Why I Don’t Hate Calvinism

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I spent a good part of my formative theological years in Reformed, Calvinist circles. Yes, the stereotypes of Calvinists being argumentative, stubborn, and more than a bit tone-deaf are mostly true (I being the chief at fault there), but Calvinism itself was a safe haven for me.

I’ve always been keenly aware that what I most needed saving from was myself. First it was from the vile sins of a totally depraved heart, like getting frustrated when people were rude, or being a jerk of a big sister, or failing to read through the Bible in a year, or neglecting a robust prayer life. Then, as my faith started shifting, it was from my ignorance of my own ignorance — my people-pleasing, my fear, my brokenness, my humanness, the subconscious things that controlled what I believed and how I acted — things too subtle for me to even notice, much less combat.

I noticed how at the core of almost every (if not all) sin was hurt or human weakness. People lashed out in anger when they were bullied. Abusers were often once the abused. Kids shot their fellow students because they were misunderstood and ostracized.

If it were not for that hurt, compounded by human weakness, that turns into despair and then hate, what might this world look like?

And because these things are so subtle, many people are not even aware of when we grossly wrong another person or ourselves because of whatever lies we were taught or picked up or concluded due to our individual experiences.

My kindergartners constantly bullied and hit each other. I thought, at first, they just needed to learn to keep their hands to themselves. But that was not the issue. The issue was that their parents told them to fight when they were wronged. This was the inner city. Life or death might depend on being able to fight back. In a world of fear, hurt, and danger, violence, rather than peacemaking, made perfectly logical sense. It was my namby pamby rule of using words rather than violence that was stupid and immoral.

Due to our experiences, all of us get broken, wrong ideas implanted in our souls as perfectly logical and moral. Everyone is a good guy in their own ideology. Everyone is on the right side according to their view of the world.

Lord, have mercy.

I say that with all seriousness: Lord, have mercy, because we need some hands-on intervention into our brokenness.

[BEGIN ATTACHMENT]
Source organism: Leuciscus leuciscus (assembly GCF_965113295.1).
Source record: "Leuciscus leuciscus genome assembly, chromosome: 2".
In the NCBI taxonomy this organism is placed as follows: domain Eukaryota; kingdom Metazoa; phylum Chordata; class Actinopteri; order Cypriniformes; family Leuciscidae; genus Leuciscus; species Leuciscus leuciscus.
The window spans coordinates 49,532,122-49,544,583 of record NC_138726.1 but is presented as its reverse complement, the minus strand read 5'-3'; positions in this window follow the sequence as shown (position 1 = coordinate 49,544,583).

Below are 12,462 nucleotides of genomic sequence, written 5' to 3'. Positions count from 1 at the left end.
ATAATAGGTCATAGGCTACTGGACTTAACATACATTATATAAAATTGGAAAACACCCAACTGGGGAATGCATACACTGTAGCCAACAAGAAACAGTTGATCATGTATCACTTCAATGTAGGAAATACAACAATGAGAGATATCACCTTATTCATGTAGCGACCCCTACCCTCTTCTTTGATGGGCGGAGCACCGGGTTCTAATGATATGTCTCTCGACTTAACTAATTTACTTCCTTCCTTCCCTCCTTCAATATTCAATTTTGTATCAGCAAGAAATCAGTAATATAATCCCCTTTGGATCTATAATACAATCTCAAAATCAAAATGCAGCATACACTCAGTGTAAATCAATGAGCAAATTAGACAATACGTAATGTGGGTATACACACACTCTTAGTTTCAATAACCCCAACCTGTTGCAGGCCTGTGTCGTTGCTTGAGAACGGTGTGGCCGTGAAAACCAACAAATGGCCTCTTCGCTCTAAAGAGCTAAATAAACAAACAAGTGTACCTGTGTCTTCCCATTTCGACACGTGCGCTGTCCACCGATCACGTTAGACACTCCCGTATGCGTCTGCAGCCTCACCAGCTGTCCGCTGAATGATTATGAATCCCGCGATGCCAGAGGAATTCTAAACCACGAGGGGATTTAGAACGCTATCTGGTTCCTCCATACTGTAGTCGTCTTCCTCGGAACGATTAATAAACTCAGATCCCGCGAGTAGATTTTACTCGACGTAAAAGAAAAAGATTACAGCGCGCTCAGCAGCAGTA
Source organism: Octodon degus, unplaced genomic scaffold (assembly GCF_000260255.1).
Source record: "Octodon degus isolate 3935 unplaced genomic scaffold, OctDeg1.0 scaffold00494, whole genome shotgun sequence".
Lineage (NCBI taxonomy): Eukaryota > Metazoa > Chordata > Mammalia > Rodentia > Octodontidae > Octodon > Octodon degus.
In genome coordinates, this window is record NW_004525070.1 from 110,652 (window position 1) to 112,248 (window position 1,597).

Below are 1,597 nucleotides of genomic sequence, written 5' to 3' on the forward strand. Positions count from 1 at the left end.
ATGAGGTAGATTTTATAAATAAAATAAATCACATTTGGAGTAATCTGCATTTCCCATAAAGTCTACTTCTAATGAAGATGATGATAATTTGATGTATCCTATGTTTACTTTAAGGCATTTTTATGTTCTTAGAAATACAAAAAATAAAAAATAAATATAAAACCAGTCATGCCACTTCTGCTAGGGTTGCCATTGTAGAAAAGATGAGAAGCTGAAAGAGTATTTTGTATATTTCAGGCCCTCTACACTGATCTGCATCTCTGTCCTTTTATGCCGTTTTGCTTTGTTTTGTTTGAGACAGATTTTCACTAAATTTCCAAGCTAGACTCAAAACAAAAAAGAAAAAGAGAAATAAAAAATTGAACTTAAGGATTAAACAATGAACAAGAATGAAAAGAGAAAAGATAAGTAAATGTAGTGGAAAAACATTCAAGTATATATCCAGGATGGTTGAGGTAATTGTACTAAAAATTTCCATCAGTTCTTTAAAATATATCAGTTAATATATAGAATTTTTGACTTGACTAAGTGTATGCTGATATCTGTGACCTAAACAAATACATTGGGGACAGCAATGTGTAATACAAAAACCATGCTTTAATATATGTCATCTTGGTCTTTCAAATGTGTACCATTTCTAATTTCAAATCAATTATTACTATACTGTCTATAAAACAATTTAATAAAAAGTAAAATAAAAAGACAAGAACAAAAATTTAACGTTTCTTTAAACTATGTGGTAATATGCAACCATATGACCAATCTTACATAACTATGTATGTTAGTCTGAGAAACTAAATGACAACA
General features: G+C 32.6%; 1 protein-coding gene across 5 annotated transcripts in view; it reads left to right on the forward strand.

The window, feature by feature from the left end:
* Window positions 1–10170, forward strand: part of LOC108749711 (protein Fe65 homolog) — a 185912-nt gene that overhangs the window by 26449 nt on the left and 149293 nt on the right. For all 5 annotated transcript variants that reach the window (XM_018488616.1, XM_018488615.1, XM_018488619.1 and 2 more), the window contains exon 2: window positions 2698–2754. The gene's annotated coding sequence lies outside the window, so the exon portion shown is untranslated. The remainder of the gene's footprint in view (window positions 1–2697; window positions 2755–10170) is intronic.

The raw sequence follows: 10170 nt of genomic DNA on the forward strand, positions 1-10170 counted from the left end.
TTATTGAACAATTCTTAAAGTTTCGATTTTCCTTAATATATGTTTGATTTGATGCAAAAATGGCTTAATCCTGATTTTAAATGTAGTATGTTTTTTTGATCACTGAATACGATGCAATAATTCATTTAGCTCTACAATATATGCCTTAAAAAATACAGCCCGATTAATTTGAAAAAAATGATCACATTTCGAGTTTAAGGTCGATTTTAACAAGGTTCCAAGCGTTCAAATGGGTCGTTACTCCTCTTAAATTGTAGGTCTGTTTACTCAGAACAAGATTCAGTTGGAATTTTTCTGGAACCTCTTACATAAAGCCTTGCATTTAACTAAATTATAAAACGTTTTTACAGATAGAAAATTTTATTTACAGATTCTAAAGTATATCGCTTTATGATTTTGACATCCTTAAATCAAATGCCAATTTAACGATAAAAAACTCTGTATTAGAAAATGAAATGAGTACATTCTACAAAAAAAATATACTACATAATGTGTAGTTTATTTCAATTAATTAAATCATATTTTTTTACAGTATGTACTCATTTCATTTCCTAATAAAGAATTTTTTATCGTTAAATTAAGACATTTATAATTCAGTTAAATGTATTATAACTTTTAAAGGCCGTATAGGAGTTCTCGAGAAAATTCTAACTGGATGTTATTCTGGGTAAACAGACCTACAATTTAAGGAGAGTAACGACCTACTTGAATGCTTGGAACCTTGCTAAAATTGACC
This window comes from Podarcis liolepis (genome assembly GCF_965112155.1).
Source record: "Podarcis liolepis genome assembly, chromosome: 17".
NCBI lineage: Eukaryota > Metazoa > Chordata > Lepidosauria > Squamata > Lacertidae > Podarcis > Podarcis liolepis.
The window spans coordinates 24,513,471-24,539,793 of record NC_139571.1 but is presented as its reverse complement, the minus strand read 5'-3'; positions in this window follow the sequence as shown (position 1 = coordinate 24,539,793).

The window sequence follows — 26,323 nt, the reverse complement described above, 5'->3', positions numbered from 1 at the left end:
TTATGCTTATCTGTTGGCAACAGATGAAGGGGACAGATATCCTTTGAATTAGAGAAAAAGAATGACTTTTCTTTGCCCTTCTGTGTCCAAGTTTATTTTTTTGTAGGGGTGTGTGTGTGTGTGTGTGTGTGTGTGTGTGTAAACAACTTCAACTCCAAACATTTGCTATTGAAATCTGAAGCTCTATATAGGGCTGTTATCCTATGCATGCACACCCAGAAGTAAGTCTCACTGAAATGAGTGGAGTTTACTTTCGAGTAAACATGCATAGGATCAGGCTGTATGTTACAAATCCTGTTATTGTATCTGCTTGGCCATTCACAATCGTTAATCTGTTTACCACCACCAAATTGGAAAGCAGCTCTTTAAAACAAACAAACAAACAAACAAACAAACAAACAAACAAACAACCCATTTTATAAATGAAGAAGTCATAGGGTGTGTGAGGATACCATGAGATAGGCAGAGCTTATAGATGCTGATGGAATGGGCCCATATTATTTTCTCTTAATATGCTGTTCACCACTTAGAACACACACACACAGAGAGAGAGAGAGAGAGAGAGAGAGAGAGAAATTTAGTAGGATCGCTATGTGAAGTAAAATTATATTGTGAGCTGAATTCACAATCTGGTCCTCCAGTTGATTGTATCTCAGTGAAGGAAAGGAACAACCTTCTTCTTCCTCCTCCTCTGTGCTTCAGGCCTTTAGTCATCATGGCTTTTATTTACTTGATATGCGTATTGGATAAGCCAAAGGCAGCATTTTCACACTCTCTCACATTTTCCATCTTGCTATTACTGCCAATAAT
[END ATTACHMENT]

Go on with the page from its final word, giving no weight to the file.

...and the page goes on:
This is why I never resonated with Christians’ exuberance over free will. “God is a gentleman. He never forces himself on anybody,” I heard frequently, as if that was the highest praise. “You are not insistent, You do not force me, You are not controlling,” Audrey Assad sings in her latest song “Deliverer.”

Of course, I understood the heart of these sentiments — we aren’t robots; true love comes from the opportunity to choose love freely. And all of those things I would come to believe and value in time.

But if I was honest with myself, both the past and present versions of me, I dislike the image of God the gentleman standing to the side as he watches the world burn; God the gentleman saying, “Depart from me; I never knew you,” when he could have stepped in and made himself known; God the gentleman creating free will in the first place when he knew it would cause us to suffer so much.

Embarrassingly, I resonate with John Donne’s shocking, violent depiction of God’s sovereignty:

Batter my heart, three-person’d God, for you
As yet but knock, breathe, shine, and seek to mend;
That I may rise and stand, o’erthrow me, and bend
Your force to break, blow, burn, and make me new.
I, like an usurp’d town to another due,
Labor to admit you, but oh, to no end;
Reason, your viceroy in me, me should defend,
But is captiv’d, and proves weak or untrue.
Yet dearly I love you, and would be lov’d fain,
But am betroth’d unto your enemy;
Divorce me, untie or break that knot again,
Take me to you, imprison me, for I,
Except you enthrall me, never shall be free,
Nor ever chaste, except you ravish me.

Yes, batter me. Break, blow, and burn away all the ignorance and brokenness that drives us to hate and harm and choose all manner of evil in the name of good. We don’t know better, and you do, so do something.